MLB sues Fla. clinic over banned player drugs
The lawsuit in Miami-Dade Circuit Court seeks unspecified damages from Coral Gables anti-aging clinic Biogenesis of America and its operator, Anthony Bosch. Several other Bosch associates are named in the lawsuit. A phone message left for a Bosch representative wasn’t immediately returned, and associates have previously said Anthony Bosch is out of the country.
MLB contends the clinic’s operators solicited players to use banned substances knowing that would violate their contracts, specifically the drug prevention and treatment program that became effective in 2003. That program, part of baseball’s collective bargaining agreement with players, includes a list of banned substances, lays out penalties for violations and imposes testing requirements.
Because of the alleged conspiracy, the lawsuit contends MLB has suffered “costs of investigation, loss of goodwill, loss of revenue and profits and injury to its reputation, image, strategic advantage and fan relationships,” attorneys Allen Weitzman and Matthew Menchel wrote in the complaint.
Although it seeks money damages, the lawsuit also could provide a way for MLB to more deeply investigate Biogenesis and Bosch through depositions of witnesses and subpoenas to obtain documents. MLB was rebuffed in an effort to obtain clinic records from the alternative Miami New Times newspaper, which has published detailed accounts of the alleged player drug use.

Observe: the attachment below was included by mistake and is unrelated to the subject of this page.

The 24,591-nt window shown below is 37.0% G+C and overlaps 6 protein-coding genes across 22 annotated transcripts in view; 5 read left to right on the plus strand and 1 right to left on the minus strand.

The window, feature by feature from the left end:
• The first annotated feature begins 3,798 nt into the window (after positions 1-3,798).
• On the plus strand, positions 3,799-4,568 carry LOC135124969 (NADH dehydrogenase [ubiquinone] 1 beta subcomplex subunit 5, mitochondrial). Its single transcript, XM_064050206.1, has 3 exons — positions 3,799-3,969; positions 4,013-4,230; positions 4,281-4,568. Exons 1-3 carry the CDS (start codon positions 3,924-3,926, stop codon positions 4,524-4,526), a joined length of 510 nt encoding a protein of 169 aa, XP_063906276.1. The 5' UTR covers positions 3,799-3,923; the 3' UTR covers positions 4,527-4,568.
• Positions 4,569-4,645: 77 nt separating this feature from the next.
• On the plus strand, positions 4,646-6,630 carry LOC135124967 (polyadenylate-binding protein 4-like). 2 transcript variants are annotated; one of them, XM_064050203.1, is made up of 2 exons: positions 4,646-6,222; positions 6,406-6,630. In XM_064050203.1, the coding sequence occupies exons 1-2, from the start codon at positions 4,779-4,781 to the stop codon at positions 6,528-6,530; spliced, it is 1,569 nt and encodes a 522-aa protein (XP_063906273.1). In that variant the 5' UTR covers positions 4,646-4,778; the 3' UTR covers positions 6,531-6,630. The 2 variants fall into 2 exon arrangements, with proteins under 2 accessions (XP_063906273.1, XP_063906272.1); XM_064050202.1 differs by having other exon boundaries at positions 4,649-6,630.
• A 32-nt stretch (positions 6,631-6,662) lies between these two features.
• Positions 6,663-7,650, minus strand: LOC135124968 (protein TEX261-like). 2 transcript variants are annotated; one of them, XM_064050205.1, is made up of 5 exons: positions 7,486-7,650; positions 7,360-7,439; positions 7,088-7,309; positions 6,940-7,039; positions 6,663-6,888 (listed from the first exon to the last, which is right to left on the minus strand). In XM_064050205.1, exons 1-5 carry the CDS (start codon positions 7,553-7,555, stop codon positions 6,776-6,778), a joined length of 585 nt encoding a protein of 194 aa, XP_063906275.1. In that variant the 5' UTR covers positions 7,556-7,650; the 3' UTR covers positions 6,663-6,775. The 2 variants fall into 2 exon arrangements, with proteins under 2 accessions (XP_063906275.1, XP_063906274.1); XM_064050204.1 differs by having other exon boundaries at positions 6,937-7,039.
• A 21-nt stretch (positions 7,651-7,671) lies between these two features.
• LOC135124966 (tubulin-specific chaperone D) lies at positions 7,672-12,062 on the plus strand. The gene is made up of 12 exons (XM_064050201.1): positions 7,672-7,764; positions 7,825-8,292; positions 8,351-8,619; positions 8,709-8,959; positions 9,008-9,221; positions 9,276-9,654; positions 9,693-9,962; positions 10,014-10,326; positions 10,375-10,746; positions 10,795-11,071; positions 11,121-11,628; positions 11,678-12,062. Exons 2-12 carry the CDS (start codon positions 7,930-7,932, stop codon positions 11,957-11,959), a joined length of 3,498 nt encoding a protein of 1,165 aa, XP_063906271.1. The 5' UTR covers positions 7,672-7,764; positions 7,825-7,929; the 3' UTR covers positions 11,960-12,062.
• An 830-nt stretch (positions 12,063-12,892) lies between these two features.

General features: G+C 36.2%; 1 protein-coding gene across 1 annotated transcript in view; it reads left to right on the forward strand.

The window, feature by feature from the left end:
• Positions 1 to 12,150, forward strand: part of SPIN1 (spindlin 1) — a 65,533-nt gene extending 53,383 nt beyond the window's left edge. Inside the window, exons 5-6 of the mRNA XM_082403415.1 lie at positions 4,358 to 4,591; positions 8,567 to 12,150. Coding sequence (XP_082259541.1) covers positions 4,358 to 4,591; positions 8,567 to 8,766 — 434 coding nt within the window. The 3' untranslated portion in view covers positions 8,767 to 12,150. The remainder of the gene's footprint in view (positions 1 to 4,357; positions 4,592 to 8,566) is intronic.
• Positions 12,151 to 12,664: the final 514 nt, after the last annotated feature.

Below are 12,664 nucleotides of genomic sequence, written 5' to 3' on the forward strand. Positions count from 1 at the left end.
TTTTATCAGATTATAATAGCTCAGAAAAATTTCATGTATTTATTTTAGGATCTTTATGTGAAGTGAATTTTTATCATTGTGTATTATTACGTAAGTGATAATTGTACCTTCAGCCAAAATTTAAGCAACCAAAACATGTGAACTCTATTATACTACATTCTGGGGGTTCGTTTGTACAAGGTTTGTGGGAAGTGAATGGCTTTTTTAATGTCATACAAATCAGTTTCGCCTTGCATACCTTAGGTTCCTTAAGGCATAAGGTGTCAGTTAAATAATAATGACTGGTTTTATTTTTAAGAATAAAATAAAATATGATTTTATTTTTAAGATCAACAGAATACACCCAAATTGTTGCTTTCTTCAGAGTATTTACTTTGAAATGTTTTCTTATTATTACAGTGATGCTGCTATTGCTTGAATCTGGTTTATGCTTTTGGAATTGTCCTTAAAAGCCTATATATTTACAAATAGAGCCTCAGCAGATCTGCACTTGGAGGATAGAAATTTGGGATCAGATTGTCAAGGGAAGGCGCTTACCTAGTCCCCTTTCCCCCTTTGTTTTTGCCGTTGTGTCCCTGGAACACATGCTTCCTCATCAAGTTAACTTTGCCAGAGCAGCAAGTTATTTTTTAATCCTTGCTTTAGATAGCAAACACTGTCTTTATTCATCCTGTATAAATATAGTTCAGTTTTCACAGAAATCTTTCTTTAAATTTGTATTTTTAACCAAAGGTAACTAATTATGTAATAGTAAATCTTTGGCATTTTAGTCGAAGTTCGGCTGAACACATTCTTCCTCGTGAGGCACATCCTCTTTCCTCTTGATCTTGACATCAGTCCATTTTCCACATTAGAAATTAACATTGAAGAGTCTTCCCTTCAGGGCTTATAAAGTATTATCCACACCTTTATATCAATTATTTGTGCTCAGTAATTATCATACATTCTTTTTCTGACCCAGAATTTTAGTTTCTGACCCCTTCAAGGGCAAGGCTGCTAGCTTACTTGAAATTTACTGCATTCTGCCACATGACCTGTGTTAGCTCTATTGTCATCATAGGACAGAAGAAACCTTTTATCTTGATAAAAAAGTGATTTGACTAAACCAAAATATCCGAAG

Among those implicated are New York Yankees third baseman Alex Rodriguez, outfielder Melky Cabrera of the Toronto Blue Jays, Washington pitcher Gio Gonzalez, Oakland pitcher Bartolo Colon, Texas outfielder Nelson Cruz and San Diego catcher Yasmani Grandal. Most have denied the Biogenesis link, although Rodriguez has admitted using performance-enhancing drugs earlier in his career and Colon, Cabrera and Grandal were each suspended for 50 games last year for testing positive for elevated testosterone levels.
The lawsuit also contends that former star Manny Ramirez, who is now signed to play for a team in Taiwan, obtained a prohibited substance from Bosch in 2009 that ultimately resulted in Ramirez’s 50-game suspension by MLB when he was with the Los Angeles Dodgers.
The suit marks the first time MLB has gone on the record saying Ramirez tested positive for the female fertility drug HCG, or human chorionic gonadotropin.
Elements of the scheme, according to the lawsuit, including use of fake or partial names on drug packages sent to players, visiting players at home or at hotels to personally administer the banned substances and claims made to the players that if used properly the drugs “would not result in a positive test” under the MLB drug program.
Among the banned drugs supplied, the lawsuit said, are testosterone, human growth hormone and human chorionic gonadotropin. The players were told the drugs would increase their strength and help them recover from injuries more quickly.